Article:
> user, I totally agree with you. Not cool. Not the bank's intent, not
> my intent. If the user thinks the connection is end-to-end secured
> with the bank, not OK. This whole scenario only makes sense if you
> trust and understand the proxy.
> But if you do... what is so wrong with this?
this to me is like: I am a legitimate customer of a bank. The bank wants

me to go through the main door (they have anti-rob security there), but 
someone will open a secondary door for me. Since I am a legitimate user 
of the bank, using the secondary door is no big deal......ermmmm...not 
quite. This is not how it is supposed to work.

>> HTTPS = Do NOT transcode.
> I wholeheartedly agree that it should not happen unless the user
> understands the implications. Beyond that, hey, consenting adults can
> do what they like?
I don't think the bank is "consenting" in this case. Also, how many 
users understand security? Personally, I would say that I am familiar 
with security issues, but "understand" is a big word when it comes to 
security. Users will not understand the security implication. They will 
say "yes" and opt for less security, which invalidates the whole notion 
of security.

> Perhaps you are trying to argue that users should be protected from
> themselves and not allowed to do this even if they think they want to.
> I think that is at least a coherent position, if not one I agree with.
> Is that what you mean?
Yes. This is one way to put it. When it comes to security, users need to

be protected from themselves. And I am amazed at how you are failing to 
agree with this.

>> Also, since the majority of the content is regular HTTP these days, I
>> see why excluding HTTPS would be such a big deal.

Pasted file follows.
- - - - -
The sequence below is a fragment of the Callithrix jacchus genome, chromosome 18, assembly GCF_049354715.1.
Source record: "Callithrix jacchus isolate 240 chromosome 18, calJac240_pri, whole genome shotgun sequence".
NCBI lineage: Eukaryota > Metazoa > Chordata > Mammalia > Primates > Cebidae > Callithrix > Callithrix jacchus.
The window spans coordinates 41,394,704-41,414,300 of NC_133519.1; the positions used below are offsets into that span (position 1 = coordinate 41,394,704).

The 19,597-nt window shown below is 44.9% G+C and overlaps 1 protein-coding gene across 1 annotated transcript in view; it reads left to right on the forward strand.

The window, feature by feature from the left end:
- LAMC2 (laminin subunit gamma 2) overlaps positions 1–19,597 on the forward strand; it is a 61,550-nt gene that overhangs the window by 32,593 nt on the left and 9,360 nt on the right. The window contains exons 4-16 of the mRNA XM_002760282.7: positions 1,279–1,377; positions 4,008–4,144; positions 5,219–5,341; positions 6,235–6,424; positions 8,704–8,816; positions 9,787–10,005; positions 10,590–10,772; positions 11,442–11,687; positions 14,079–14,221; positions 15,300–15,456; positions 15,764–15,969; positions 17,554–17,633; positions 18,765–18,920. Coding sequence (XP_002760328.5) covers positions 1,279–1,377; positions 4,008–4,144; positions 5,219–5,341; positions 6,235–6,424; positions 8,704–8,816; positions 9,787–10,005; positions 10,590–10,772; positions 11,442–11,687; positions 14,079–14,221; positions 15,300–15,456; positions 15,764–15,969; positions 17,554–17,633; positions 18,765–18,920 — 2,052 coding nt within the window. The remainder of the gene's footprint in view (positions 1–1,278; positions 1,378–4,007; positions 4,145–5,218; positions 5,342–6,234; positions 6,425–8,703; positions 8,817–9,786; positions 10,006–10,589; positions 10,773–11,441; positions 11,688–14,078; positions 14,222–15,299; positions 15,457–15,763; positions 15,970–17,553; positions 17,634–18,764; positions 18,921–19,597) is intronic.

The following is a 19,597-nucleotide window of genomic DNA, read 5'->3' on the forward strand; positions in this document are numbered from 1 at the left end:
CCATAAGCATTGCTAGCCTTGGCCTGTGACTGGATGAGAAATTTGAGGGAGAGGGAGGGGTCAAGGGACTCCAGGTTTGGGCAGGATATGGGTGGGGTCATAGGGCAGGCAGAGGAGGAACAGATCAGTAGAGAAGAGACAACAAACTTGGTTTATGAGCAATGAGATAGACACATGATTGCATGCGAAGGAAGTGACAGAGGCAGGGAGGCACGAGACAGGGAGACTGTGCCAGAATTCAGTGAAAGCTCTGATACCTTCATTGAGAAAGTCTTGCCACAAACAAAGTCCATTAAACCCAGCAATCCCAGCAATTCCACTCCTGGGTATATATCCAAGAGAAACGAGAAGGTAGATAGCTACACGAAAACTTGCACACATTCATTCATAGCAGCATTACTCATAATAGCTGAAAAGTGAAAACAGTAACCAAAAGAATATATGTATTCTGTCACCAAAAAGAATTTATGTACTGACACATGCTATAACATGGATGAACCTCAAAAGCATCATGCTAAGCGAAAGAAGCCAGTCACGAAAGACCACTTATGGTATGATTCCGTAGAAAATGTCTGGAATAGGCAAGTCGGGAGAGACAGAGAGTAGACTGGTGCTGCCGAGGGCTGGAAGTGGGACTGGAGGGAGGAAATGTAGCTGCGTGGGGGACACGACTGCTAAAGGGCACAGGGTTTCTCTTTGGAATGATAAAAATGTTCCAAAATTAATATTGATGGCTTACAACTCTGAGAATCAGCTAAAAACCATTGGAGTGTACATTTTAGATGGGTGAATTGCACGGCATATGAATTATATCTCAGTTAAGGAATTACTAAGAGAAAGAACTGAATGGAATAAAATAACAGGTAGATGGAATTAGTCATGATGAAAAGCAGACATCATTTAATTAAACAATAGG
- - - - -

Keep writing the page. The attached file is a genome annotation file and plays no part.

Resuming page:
> Gosh, it seems extreme to say this content should just never be
> accessible to mobile users.
which is not what I said. The content should not be available unless the

content owner decides that it should in fact be available and build a 
mobile UI for it.

>> that's what the CT guidelines are supposed to be for. You don't
listen ->
>> you are not complaint.
>> It's as simple as that.
> Sure, so the goal is to write something people think is worth reading.
> I am glad someone is out there portraying this as a criminal/victim,
> good/evil situation. Someone has to do it, there's an audience for it.
> I am glad you put in some concrete suggestions here too. I guess I
> think you could reach a much wider audience with a different approach.
> But I dragged this way off topic. I think the comments that started
> this thread are largely good ones, I'll leave it at that. I don't
> think anybody is going to convince anybody of anything here. 20 people
> don't have agree. 19 do here, good enough to publish.
Who are the 19 people? I talk to developers each day. I would say that 
95% or more think you have done a poor job by not protecting mobile 
content enough against abusive trascoders.
> I look forward to supplying some last call comments to your next
> document? do you take any outside input? it's tough. :)
Are you referring to the Manifesto?

comments can always be posted on WMLProgramming


Received on Tuesday, 5 August 2008 08:25:52 UTC